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Matt Blais. Courtesy, MAP Photography.
Within a few hours last week, Matt Blais lost more than 20 shows.
The Calgary singer-songwriter realizes that compared to the many COVID-19 pandemic-related casualties happening all over the globe, this may seem fairly minor in the grand scheme of things. But for artists who rely on meticulously planned indie tours, where the profit margin is already razor thin, 20 cancellations is a major hit and one that will likely have ramifications for months to come. Blais was roughly two-thirds through a western Canadian tour when the cancellations started streaming in. He was on his way to Saskatoon to participate in a showcase leading to the March 15 Junos. On March 13, the Junos were cancelled. Soon, social gatherings of all kinds followed suit.
“As soon as the Junos went down, it was a domino effect of everyone, rightfully so, being cautious and wanting to be part of the solution,” says Blais, now back in Calgary. “But overnight, within a few hours, I lost 12 gigs and then a few stragglers cancelled.”
Cancelled gigs, of course, have always been a reality for working musicians. But for indie artists, timing is everything. While musicians may have a reputation for being haphazard planners, indie tours generally need to be well-orchestrated ahead of time. Clubs book far in advance. Merchandise has to be ordered. In some cases, flights and hotels have been booked, which leads to the added nightmare of cancelling and hoping for refunds.
“My worry is that, even when this is done and the world is open for business, that doesn’t mean artists can jump right back to work the next day,” Blais says. “Because it takes two months to build a tour. So, you’re actually going to be delayed more so than some other jobs because of the planning stages.”
“I’m a workhorse and a touring troubadour,” he adds. “So I do make a lot of my money from touring and just from live shows in general. Essentially, I view it as I’m unemployed. I’m taking the time to write songs and update my website and figure out how to build new content. But, really, at the end of the day, it’s all just the kindling to the fire that is my live-show life. Essentially, there is no income at this point beyond fans picking up vinyl or T-shirts online and me mailing it to them.”
Calgary’s T. Buckley was also planning to spend much of the near future on the road. He has a spouse who works full time and also works a part-time job outside of music, which means his economic situation may not be as precarious as some of his peers. But, not unlike Blais, touring is both a revenue generator and the way to maintain momentum in his career. Buckley was nominated for a Canadian Folk Music Award, which was going to send him to Prince Edward Island for the April 3-4 ceremonies in Charlottetown and other areas of the Maritimes for some spin-off shows. As with everything else, the folk awards and subsequent gigs were cancelled.
Buckley is keeping his fingers crossed that recording sessions for a new album, scheduled for May in Montreal with Grammy-nominated producer Howard Bilerman, will still go forward.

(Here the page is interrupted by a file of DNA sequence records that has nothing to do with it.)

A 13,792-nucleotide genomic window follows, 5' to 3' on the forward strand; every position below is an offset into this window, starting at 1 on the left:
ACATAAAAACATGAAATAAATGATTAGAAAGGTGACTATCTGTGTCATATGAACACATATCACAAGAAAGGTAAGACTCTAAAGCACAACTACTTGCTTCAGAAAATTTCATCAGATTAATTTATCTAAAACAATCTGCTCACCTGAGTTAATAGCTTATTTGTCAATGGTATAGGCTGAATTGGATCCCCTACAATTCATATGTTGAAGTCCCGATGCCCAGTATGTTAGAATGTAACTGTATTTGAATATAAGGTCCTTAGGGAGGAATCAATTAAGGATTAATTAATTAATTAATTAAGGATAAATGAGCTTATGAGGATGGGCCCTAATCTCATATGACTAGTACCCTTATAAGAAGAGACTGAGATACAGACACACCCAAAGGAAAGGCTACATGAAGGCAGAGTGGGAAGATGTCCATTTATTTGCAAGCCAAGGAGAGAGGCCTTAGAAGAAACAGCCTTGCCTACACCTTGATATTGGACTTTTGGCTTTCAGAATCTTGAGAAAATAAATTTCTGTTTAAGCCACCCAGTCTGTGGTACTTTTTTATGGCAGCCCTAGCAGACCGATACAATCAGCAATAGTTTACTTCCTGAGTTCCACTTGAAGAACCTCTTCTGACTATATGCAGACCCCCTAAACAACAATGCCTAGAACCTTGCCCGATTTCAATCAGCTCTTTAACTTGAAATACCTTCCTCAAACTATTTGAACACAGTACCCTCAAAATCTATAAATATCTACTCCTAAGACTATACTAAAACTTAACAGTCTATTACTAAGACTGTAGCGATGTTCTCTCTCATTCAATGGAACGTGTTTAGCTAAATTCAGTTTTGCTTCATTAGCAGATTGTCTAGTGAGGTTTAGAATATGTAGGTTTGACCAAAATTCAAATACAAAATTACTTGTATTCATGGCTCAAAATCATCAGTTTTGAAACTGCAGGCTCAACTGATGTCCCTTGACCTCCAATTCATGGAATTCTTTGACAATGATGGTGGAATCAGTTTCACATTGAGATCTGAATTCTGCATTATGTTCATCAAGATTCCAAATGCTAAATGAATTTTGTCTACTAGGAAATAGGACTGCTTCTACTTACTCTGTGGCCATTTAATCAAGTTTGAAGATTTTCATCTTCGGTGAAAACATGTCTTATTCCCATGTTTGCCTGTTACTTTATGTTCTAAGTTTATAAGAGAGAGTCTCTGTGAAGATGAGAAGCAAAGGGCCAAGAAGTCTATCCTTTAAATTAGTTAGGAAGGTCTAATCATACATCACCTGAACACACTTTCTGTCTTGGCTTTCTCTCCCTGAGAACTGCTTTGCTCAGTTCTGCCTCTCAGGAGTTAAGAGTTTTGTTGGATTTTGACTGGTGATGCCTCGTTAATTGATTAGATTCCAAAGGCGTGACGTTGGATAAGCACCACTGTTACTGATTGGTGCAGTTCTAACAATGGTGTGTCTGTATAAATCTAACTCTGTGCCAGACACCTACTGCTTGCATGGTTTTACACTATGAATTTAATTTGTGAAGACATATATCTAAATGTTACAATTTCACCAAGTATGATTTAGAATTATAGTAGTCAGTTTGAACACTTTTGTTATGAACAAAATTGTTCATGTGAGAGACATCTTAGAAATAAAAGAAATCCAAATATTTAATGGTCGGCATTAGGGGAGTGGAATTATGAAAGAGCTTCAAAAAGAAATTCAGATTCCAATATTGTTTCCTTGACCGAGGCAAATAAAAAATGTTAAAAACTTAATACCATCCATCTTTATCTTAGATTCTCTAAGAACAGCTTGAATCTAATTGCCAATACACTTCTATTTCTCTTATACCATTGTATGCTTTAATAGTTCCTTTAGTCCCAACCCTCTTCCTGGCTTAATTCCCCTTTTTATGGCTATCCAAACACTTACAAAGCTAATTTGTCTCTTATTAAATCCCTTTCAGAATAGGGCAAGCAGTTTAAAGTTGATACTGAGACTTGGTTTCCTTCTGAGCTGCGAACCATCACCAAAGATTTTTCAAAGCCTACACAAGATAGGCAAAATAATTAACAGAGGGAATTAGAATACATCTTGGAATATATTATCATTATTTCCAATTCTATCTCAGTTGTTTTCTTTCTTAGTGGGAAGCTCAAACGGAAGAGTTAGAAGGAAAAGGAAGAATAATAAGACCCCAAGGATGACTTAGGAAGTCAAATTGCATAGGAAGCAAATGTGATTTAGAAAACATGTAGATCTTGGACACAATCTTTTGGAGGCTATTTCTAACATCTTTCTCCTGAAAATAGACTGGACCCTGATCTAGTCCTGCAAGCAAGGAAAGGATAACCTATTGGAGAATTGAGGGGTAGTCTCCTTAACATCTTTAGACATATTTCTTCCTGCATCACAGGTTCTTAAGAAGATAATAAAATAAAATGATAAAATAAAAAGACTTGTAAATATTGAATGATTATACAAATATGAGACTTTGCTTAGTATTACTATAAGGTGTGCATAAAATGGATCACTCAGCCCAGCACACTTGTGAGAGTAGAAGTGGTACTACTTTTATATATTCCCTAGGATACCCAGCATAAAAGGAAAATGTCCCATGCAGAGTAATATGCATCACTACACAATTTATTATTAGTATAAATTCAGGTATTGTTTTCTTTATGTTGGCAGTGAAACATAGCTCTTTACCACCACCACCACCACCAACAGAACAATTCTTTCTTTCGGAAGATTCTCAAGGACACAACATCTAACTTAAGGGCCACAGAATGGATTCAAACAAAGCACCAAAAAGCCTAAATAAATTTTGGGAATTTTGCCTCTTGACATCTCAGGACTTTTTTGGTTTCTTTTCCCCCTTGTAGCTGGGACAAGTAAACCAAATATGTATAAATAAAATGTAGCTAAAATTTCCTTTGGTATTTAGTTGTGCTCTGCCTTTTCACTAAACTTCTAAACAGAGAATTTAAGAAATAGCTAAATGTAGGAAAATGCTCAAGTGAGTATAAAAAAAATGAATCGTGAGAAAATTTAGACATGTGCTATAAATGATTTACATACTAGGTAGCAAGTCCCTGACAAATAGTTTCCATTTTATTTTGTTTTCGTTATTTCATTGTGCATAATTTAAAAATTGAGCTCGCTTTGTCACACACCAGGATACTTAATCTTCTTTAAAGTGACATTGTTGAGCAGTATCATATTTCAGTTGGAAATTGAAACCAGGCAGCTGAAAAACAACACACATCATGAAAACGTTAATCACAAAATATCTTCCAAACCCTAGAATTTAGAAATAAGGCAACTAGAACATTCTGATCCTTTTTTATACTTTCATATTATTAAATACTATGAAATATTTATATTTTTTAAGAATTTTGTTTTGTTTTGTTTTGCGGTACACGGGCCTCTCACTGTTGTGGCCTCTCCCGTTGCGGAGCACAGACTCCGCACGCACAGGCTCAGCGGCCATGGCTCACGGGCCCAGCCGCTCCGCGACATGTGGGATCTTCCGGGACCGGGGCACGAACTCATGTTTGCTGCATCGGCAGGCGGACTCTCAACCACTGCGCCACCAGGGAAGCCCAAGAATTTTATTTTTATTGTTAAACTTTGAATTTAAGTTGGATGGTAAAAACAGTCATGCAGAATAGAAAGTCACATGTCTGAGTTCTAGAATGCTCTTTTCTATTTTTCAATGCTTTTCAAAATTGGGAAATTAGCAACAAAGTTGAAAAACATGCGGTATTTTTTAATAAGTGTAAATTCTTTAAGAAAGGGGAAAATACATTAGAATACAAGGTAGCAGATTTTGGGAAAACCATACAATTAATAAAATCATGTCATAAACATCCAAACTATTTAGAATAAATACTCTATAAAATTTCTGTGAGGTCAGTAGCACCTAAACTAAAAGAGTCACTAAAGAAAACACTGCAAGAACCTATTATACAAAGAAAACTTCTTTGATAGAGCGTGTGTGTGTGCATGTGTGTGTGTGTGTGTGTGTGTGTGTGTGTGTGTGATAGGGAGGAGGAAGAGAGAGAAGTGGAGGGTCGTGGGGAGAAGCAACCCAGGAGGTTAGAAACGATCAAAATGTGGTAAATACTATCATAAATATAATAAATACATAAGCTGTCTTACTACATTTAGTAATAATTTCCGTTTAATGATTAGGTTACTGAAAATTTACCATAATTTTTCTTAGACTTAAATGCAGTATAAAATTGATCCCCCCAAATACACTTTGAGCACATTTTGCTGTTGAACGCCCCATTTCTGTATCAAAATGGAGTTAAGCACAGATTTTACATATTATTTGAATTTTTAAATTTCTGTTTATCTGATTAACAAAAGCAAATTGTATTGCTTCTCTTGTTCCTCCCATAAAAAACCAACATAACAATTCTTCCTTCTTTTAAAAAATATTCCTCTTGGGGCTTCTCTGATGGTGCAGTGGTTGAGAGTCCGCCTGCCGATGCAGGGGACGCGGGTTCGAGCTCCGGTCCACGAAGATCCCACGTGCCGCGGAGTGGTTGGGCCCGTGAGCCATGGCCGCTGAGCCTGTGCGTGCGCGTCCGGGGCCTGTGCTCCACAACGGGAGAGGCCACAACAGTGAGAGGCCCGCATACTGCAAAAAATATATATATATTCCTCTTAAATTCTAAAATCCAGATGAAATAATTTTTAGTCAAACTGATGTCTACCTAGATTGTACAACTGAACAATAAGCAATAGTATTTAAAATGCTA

“Day by day, I’m less and less optimistic it’s going to happen,” he says.
Edward Que, a Calgary-based hip-hop artist who performs under the name Lyrique, has built a following both in his adopted hometown and in the Philippines, where he was born. He came to Calgary in 2014 as a live-in nanny under the temporary foreign worker program but has been focusing on music since becoming a permanent resident in 2016. Que, who has been featured on MTV Philippines, was to make his first trip home in seven years this week for his sister’s wedding and also had a homecoming show planned.
Colleen Krueger owns Landlocked MGMT, an artist management and promotions company, and does work for Music Calgary and the Flemish Eye record label, among other clients. She says there is a push for artists to record their losses and share them with funding organizations. Organizations such as Music Managers Forum Canada, Canadian Live Music Association, FACTOR, Canada Council for the Arts and Calgary Arts Development have all issued surveys to collect information about losses by artists and organizations.
“A lot of people have no contingency plan,” she says. “They have no savings. They are living day to day and project to project. A setback like this, even though we’re only (a few weeks in) is already setting people back six months’ income. It’s scary for them and very stressful.”
Meanwhile, local music supporters can do their part to help, Krueger says.
“There are ways people can still utilize the online resource and maybe do Shopify or Paypal donations for live performance,” she says. “If they have an engaged online audience, now is the time to do it. I’ve been streaming all my artists on repeat overnight as well, just trying to boost their royalties. I think everyone should promote that. Don’t just listen to your records. Stream music. Even if you put it on silent, just keep it going because it really does, over time, add up for artists and it will come back to them.”
Copyright Postmedia Network Inc., 2020